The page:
I think this is one of the most beautiful birds in the world. About 15 years ago I saw one near Mitchell. It is a fairly rare visitor to Manitoba. This was a great day for a bird brain brain like me.
This has been a strange year in the American Southwest. In January and February there was a lot rain (by Sonoran Desert Standards) and it was also very cool by those same standards. Of course in the world of wild flowers there is no such thing as “normal.”
The entire time we were there this year I worried that the cactuses would not bloom before we left.
That almost happened. They only started to bloom the last week of March just before we left. If I come back next year I must stay until mid April.
From this prickly pear cactus you can see the large number of buds. I would love to see a prickly pear cactus filled with blooms.
I think this is a pincushion cactus but am not sure. As a result of the cool weather we did not see many cactuses in bloom. But what we missed in quantity we gained I think in quality.
We drove to Picacho Peak State Park where we enjoyed the wild flowers. This is small gem of a state park. It is right off highway 10 on the way to Tucson. The prominent peak, which is visible from miles away, has been a landmark for centuries. The peak was also the site of the most western conflict of the Civil War. The park includes a fine small visitor center, store, campground, picnic areas, ramadas, playgrounds, grills, and hiking trails.
I had been told that Picacho Peak State Park was likely the best place for wild flowers in our region. It might be a little past prime but should still be good. We were not disappointed. Even though one woman I met said she had been here once when the entire mountain-side was filled with flowers, we thought this was pretty good. Of course, I would love to see that.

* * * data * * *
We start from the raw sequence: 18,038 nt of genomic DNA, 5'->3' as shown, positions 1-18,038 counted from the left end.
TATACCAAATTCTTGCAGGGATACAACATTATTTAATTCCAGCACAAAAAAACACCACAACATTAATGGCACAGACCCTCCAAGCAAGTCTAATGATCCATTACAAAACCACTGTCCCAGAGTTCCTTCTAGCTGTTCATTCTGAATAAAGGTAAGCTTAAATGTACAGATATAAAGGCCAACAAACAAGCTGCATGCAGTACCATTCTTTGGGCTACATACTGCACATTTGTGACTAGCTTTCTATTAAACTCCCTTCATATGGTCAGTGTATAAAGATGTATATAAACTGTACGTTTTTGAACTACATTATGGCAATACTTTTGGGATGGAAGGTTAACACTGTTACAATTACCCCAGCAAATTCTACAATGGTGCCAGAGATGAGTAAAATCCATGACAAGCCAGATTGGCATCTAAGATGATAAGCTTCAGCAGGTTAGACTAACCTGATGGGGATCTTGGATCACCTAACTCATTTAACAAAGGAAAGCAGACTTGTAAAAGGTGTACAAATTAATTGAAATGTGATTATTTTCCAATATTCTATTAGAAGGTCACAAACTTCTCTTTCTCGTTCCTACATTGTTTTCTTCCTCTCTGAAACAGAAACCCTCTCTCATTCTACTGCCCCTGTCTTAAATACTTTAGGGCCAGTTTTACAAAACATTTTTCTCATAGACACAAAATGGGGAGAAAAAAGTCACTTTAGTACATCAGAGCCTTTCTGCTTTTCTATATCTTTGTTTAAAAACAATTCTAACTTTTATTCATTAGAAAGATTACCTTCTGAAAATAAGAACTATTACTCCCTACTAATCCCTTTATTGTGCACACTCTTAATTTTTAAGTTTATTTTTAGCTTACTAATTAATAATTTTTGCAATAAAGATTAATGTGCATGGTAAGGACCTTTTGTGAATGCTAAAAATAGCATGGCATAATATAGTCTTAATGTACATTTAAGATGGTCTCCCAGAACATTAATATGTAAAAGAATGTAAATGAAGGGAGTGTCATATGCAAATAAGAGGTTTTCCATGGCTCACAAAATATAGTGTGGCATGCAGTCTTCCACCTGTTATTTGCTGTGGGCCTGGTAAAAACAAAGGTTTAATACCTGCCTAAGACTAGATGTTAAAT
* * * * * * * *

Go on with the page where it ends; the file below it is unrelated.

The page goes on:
First the hillside was remarkably green as a result of recent rains. Then to see flowers sprinkled in the midst of the green was wonderful. We made many stops for photos.
This little park is beautiful. The flowers were like gems on a lovely garment. Many people think the desert is dull; many people are wrong.
This mountain is across highway 10 from park. I loved it with lovely Brittlebush flowers in the foreground. The desert with wild flowers can’t be beat.
There are many sky islands in Arizona. Madera Canyon was one of them. Madera Canyon is located on a sky island. We went there after the debacle of Tucson’s Festival of Books. Sky islands are incredible mountain ranges that rose up abruptly out of the desert lowlands without foothills. The mountains seemed to be emerging out of the earth as if by magic.
Later I learned more about this phenomenon. I learned that such mountains usually had an elevation of between 6,000 and 8,000 feet. I also learned that these mountains which looked like islands in a sea of grass or sea of desert scrub actually had an abundance of wild life. These islands include most of Arizona’s biotic communities. They are among the most bio-diverse ecosystems on the planet. They are often the meeting place between desert and forest and everything in between. It is precisely that diversity that attracts wild life, especially birds. That is why these sky islands contain well over half the bird species in all of North America. Not just Arizona. They also contain 29 bat species, more than 3,000 species of plants, and 104 species of mammals.
Sky Islands are havens of biodiversity. That is really their most important feature. When you move into these “islands” in the desert there is an astounding range of biodiversity. As Gary Paul Nabhan said, “In fact the “sky islands” of southeastern Arizona and adjacent Sonora are now recognized by the national Union for the Conservation of Nature as one of the great centers of plant diversity north of the tropics.”
The reason for that diversity is of course the great variety of topography in the state. That produces a wonderful variety of life, both flora and fauna. As Nabhan said, “When we compare our desert with others, the contrast is striking. Overall, the Sonoran Desert has the greatest diversity of plant growth forms–architectural strategies for dealing with heat and drought–of any desert in the world.”
The Sonoran Desert is certainly not the bleak and barren place that many expect–and sky islands are the apexes of diversity.
What makes Madera Canyon so special is the creek at the bottom. It traverses 4 life zones and many habitats between the desert floor and the mountain tops. It has become world famous for its diverse flora and fauna. According to the Friends of Madera Canyon, “the variety of climates within 10 miles is similar to that found in driving from Arizona to Canada!”